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Installing Focusing or Fresnel Screens

Installing Focusing/Fresnel Screens | Digital SLR | Film SLR Cameras

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Installing Focusing or Fresnel Screens

In this article, I will reference the Fresnel lens or focusing screen as the “screen”.

Most SLR users know this but I have talked to many customers over the years who didn’t, so I am going to say… when using a digital or film camera SLR, none of the spots, debris or dust specs you see in the viewfinder will be part of the final image. All of that debris is in the viewing system only.

Why install a new screen in your SLR camera?

Because of all the specs and dust have accumulated on it over the years of using the camera and you changed lenses a lot? Not really.
Mostly because the camera owner tried to clean a small spec from the exposed side of the screen and damaged it.
I saw a YouTube video that shows you how to clean it or just touch the screen with scotch tape to remove something on the bottom side. That never works 100%.

Old mirror cushion foam or anything else that touches that screen will permanently damage it. Not totaled but the marks will always be visible.
As a tech I tried everything method and chemical or cleaning solution made and nothing would clean a screen where it looked brand new.

With the screen installed and the lens removed, anything on the bottom side of the screen will show as a slight gray area when looking through viewfinder, a more definitive mark when a lens is installed.

You cannot touch a focusing screen with anything other than clean filtered compressed air.
Canned air users sometimes end up blowing liquid onto the screen, mirror and other parts of the focusing system unless you are extremely careful.

Focusing screens are probably the most easily damaged and most fragile part in a camera that they are easily accessible by a user.

I have document somewhere in the shop about the focusing screen designed by Minolta engineers for the XD where the screen is made up of a million or so little pyramids. The Minolta design became a standard and eliminated much of the light loss of typical ground glass or concentric circle type screens.

Installing Focusing or Fresnel Screens

Enough of my rambling and onto installing the screen.

You need to have steady hands, not be nervous or shaky when working with focus screens or you have a greater chance in damaging a new screen.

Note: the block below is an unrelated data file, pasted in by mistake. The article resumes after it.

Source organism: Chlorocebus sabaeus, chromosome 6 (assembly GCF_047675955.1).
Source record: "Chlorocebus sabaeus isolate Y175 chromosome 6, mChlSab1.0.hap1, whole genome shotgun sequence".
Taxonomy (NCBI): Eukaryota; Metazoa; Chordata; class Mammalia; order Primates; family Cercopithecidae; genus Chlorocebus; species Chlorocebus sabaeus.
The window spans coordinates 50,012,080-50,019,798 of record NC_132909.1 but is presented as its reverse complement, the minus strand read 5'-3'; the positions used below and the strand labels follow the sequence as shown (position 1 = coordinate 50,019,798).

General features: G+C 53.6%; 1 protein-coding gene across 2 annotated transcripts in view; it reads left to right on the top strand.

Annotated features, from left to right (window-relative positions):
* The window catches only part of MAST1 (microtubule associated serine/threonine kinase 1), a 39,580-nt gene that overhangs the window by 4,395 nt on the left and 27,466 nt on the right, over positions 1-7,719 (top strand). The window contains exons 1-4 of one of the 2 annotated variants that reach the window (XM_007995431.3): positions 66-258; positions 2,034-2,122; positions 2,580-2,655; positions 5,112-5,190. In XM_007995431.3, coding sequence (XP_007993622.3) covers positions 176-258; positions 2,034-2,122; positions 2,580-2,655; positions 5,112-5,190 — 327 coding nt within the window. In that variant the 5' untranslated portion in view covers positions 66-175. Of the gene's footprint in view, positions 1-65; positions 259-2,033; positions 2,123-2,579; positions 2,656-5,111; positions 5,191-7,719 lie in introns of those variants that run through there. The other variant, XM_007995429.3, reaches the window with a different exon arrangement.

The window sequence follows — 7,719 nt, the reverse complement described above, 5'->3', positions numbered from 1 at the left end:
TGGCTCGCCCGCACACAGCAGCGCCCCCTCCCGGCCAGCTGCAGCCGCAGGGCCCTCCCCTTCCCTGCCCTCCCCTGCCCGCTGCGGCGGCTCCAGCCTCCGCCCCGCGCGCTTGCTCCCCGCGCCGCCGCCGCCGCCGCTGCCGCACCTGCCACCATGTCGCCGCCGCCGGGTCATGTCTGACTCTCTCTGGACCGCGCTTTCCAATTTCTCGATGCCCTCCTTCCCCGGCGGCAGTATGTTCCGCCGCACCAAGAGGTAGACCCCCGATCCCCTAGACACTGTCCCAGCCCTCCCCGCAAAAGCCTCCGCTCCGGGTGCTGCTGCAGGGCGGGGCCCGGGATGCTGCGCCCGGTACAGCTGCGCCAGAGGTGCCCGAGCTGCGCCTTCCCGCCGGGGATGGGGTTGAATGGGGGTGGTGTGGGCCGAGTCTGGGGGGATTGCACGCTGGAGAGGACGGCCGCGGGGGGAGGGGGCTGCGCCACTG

For the most part, I do not recommend using the tools supplied with retail boxed screen replacement kits supplied by some manufacturers. Holding a screen with those tools just gives you more leverage and amplifies the small movements of your fingers or hand, making it easier to damage the screen during the install.

Be gentle on the screen frame latch, it never takes a lot of force to release it. Some customers damage them. Years ago, you could purchase a new screen frame separately.  Lately, most of the screen frames are part of the mirror cage assembly and not available separately.  Even though you may be able to easily remove it and take it out of the camera, it is not a separate part supplied by the manufacturers.

Some cameras use screen focus shims* and those may drop down with the screen when you push the screen frame latch. It is a good thing to know what’s there by looking at a parts list before you push the frame latch. Part lists we have online are listed here.

Also, pushing the frame latch and dropping the screen onto your work surface will be OK since you are replacing the screen anyway. Though you need to pay attention to the order of parts that are present. Shims fit first in the camera, then the focusing screen in the frame that latches into place.

Work over a clean desk and preferably a technician’s work mat.

For the most part most techs, including me, hold the screens on the sides between their fingers. Some screens that have a tab on the front, I may hold the screen by that sometimes. How I hold them depends mostly on how I have to place the screen in the frame.

I find it easier when the camera is steady by keeping it contact with my work mat then I just drop or place the screen onto the frame then latch it into place. When shims are used, sometimes I find it easier to work with the top cover on the work mat. It is rather difficult put the screen on the frame then stack the shims on top of screen and keep things lined up to fit when latch the screen frame in place.

Needless to say, first practice, practice, practice with the old screen until you are able to install and remove it easily. Then you will be ready to install the new screen without damage.

Hope this helps you and as always, I invite your comments.



*Shims are used to put the screen at the correct distance from the lens mount for sharp focusing at infinity that also matches the lens mount to the image sensor or film plane.

**The attached image from the Canon XT DSLR parts list shows you the screen frame, screen and shims are used on that model camera. Since camera parts made to exacting standards, it is rare that different shims would be required when installing a new replacement screen.

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